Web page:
2014 was clearly the year that marketing went omnichannel. We saw brands start thinking and talking omnichannel in a big way—new omnichannel titles, new desire to connect data dots that have never been connected before, new omnichannel KPIs. In the new year, we’ll see brands move from thinking about omnichannel and start measuring and reporting on omnichannel performance. Here are some emerging trends we see now that will solidify and go mainstream in 2015:
1. The Birth of a Discipline: Omnichannel Marketing Analytics
A trending meme since 2011, most every marketer will have omnichannel on the brain in 2015.
source: Google Trends
From omnichannel experiences to omnichannel engagement to omnichannel commerce, each of these new areas of focus will go full blossom, bringing omnichannel marketing analytics right along with them. The discipline will morph from a luxury in 2014 to a must-have priority in 2015 when we believe much more of marketing will be data-driven, but all marketing will be data-informed. Indeed, we’ve already seen a distinct omnichannel marketing analytics practice start to arise in many of the brands we interact with—a complex and nuanced discipline requiring its own set of tools and skilled professionals. Their aims are distinctly different but complementary to those focused on attribution and mix modeling. Their key objectives are to connect dots between omnichannel data sets and develop integrated reporting that provides optimization decision support—track performance against targets so spend can be moved around according to what’s been data-proven to work.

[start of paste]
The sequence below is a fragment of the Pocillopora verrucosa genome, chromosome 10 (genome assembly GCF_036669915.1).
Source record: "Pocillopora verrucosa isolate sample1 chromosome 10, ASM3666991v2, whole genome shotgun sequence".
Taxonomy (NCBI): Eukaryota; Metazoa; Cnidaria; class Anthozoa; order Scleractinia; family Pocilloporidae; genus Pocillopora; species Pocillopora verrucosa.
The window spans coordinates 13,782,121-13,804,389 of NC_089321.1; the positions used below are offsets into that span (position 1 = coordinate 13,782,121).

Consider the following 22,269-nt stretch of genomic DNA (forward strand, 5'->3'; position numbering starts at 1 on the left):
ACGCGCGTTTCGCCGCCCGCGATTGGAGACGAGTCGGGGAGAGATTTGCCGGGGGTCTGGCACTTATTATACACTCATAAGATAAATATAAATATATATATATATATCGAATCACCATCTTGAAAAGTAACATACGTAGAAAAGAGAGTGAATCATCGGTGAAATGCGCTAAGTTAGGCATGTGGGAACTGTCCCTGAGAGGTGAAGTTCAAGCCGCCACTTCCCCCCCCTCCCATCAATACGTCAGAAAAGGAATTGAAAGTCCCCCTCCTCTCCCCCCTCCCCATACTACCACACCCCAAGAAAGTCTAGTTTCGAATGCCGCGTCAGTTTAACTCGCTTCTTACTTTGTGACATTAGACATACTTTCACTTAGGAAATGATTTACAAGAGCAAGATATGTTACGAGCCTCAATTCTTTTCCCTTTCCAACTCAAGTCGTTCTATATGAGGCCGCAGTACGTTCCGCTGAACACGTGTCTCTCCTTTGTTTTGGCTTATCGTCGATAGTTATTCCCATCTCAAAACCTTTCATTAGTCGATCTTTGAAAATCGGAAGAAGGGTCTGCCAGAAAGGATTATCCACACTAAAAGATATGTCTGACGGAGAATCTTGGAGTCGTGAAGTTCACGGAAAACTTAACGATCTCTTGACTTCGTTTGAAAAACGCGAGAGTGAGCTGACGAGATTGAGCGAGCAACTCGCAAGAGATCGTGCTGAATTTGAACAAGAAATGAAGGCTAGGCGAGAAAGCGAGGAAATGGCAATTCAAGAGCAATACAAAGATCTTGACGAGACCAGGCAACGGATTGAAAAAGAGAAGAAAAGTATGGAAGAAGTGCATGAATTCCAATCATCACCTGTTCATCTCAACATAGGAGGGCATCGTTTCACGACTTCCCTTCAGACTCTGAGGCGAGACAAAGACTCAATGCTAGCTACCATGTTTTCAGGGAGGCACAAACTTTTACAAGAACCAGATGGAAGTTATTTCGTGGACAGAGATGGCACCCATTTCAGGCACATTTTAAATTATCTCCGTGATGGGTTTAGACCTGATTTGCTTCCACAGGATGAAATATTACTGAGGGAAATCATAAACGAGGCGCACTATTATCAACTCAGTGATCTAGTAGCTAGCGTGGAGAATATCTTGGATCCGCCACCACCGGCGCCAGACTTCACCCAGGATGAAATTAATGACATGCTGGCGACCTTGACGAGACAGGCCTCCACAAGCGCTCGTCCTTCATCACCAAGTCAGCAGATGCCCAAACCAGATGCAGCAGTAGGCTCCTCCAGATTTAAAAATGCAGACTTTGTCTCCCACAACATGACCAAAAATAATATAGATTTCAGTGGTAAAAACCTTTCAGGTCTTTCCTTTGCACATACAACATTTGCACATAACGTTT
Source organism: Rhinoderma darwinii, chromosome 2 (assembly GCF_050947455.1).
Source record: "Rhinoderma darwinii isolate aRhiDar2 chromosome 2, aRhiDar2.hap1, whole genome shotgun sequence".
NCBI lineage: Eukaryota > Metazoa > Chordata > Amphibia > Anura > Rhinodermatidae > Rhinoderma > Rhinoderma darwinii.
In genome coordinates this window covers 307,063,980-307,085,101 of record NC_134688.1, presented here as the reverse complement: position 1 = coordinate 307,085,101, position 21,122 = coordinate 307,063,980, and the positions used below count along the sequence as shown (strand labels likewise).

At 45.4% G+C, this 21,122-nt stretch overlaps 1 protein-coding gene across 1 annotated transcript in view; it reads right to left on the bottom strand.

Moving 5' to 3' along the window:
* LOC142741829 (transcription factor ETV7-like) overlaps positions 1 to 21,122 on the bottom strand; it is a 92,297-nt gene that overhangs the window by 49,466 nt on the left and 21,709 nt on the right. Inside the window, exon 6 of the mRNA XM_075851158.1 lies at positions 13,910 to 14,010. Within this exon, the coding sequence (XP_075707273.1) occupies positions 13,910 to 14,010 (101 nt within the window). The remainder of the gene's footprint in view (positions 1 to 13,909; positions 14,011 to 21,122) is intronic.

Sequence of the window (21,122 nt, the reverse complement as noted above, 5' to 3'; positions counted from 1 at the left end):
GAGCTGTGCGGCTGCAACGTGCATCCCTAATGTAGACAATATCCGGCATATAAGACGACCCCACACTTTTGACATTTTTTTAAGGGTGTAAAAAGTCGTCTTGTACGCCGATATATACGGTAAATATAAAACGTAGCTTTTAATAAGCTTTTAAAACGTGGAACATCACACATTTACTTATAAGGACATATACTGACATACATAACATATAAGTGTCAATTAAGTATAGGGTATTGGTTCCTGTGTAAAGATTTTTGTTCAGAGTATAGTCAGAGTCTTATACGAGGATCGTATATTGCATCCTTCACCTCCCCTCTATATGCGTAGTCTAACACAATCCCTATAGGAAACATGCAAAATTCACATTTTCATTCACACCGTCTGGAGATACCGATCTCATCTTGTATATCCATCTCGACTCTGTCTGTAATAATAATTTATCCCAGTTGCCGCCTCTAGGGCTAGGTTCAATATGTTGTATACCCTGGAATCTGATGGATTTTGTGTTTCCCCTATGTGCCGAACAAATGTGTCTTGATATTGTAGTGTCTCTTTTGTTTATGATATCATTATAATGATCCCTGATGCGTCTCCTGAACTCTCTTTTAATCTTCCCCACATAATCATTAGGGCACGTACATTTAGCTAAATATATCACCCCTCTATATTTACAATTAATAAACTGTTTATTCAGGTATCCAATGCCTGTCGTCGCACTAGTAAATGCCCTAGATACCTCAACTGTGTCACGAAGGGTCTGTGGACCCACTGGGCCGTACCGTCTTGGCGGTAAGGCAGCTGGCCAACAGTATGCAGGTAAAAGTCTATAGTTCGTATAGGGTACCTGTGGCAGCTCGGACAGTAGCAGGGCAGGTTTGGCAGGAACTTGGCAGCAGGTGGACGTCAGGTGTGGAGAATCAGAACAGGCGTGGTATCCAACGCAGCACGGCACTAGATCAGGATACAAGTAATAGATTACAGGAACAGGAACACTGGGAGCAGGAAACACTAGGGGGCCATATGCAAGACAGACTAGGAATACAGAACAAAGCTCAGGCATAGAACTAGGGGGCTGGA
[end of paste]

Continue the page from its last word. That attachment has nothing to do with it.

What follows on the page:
2. Welcome, Global Marketing Performance Intelligence Teams
As omnichannel marketing analytics grows into its own distinct discipline, we’ll see new roles and career paths emerge accordingly. We’ve seen scores of titles and whole departments pop up in 2014 that report directly to the CMO. The new breed of marketing performance insight leaders will be responsible for integrating and normalizing marketing data stores, applying a global marketing taxonomy, producing marketing dashboards, scorecards, benchmarking, tracking, and forecasting.
3. Bye-Bye, Generic BI Tools—Hello, Functionally-Specific Marketing Intelligence
Sales VPs have long since stopped asking their IT departments to build them an access database for CRM and lead tracking, and instead rely upon Salesforce as a turn-key solution. Marketers will move away from expecting their IT departments to build marketing reporting and dashboarding with generic BI tools—Tableau, MicroStrategy, Business Objects, Cognos, GoodData, Birst, Domo, Qlik, Spotfire—and instead start looking to build their marketing reporting and analytics systems with marketing-specific tools like Beckon. The marketing landscape is simply changing too fast to continue to rely on IT departments (and their months long delivery cycles) to solve our reporting challenges with generic tools. Agility will be the name of the game in 2015, and we’ll see big appetite for faster time to value with tools built for specific business functions.
4. The Marketing Tech Stack As An Ecosystem
As marketers move to embrace best-of-breed tools over one-size-fits-all systems in 2015, we’ll see tech stacks grow. Marketers will start to view their marketing toolset as a system of complementary, overlapping technologies that work together—a flexible, adaptive ecosystem that can easily work with new execution tools and apps as they arise (and arise they will!) Once again, with agility top-of-mind, marketers will position themselves so they can easily adopt what’s new—which means they’ll stop thinking of, say, Marketo or DART as their “marketing platform”. They’ll start thinking of these tools and technologies as integrated parts of a greater whole.